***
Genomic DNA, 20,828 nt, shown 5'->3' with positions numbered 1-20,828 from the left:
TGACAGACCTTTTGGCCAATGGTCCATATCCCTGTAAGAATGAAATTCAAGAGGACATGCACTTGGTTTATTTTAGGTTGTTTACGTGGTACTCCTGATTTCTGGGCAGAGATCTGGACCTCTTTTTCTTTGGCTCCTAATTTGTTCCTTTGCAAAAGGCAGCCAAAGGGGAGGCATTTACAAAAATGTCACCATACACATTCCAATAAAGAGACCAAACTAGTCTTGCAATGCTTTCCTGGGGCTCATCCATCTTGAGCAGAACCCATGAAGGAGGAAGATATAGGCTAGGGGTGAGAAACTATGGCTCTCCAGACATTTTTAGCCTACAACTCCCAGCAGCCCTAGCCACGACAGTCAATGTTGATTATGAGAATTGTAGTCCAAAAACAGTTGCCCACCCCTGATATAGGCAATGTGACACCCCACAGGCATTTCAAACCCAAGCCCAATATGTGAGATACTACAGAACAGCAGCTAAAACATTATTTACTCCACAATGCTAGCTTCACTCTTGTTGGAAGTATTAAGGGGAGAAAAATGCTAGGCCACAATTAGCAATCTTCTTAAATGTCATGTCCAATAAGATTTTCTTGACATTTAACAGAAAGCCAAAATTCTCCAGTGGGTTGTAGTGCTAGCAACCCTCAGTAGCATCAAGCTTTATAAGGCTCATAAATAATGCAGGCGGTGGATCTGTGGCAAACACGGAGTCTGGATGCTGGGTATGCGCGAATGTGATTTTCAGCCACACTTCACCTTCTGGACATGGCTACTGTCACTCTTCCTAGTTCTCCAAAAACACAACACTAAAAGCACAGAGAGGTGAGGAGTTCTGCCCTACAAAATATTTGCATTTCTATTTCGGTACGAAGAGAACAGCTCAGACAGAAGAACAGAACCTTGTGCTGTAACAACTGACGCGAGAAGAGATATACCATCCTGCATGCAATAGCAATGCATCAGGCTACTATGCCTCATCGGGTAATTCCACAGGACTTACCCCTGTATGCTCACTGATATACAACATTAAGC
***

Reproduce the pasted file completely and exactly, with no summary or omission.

Genomic DNA, 20,828 nt, shown 5'->3' with positions numbered 1-20,828 from the left:
TGACAGACCTTTTGGCCAATGGTCCATATCCCTGTAAGAATGAAATTCAAGAGGACATGCACTTGGTTTATTTTAGGTTGTTTACGTGGTACTCCTGATTTCTGGGCAGAGATCTGGACCTCTTTTTCTTTGGCTCCTAATTTGTTCCTTTGCAAAAGGCAGCCAAAGGGGAGGCATTTACAAAAATGTCACCATACACATTCCAATAAAGAGACCAAACTAGTCTTGCAATGCTTTCCTGGGGCTCATCCATCTTGAGCAGAACCCATGAAGGAGGAAGATATAGGCTAGGGGTGAGAAACTATGGCTCTCCAGACATTTTTAGCCTACAACTCCCAGCAGCCCTAGCCACGACAGTCAATGTTGATTATGAGAATTGTAGTCCAAAAACAGTTGCCCACCCCTGATATAGGCAATGTGACACCCCACAGGCATTTCAAACCCAAGCCCAATATGTGAGATACTACAGAACAGCAGCTAAAACATTATTTACTCCACAATGCTAGCTTCACTCTTGTTGGAAGTATTAAGGGGAGAAAAATGCTAGGCCACAATTAGCAATCTTCTTAAATGTCATGTCCAATAAGATTTTCTTGACATTTAACAGAAAGCCAAAATTCTCCAGTGGGTTGTAGTGCTAGCAACCCTCAGTAGCATCAAGCTTTATAAGGCTCATAAATAATGCAGGCGGTGGATCTGTGGCAAACACGGAGTCTGGATGCTGGGTATGCGCGAATGTGATTTTCAGCCACACTTCACCTTCTGGACATGGCTACTGTCACTCTTCCTAGTTCTCCAAAAACACAACACTAAAAGCACAGAGAGGTGAGGAGTTCTGCCCTACAAAATATTTGCATTTCTATTTCGGTACGAAGAGAACAGCTCAGACAGAAGAACAGAACCTTGTGCTGTAACAACTGACGCGAGAAGAGATATACCATCCTGCATGCAATAGCAATGCATCAGGCTACTATGCCTCATCGGGTAATTCCACAGGACTTACCCCTGTATGCTCACTGATATACAACATTAAGC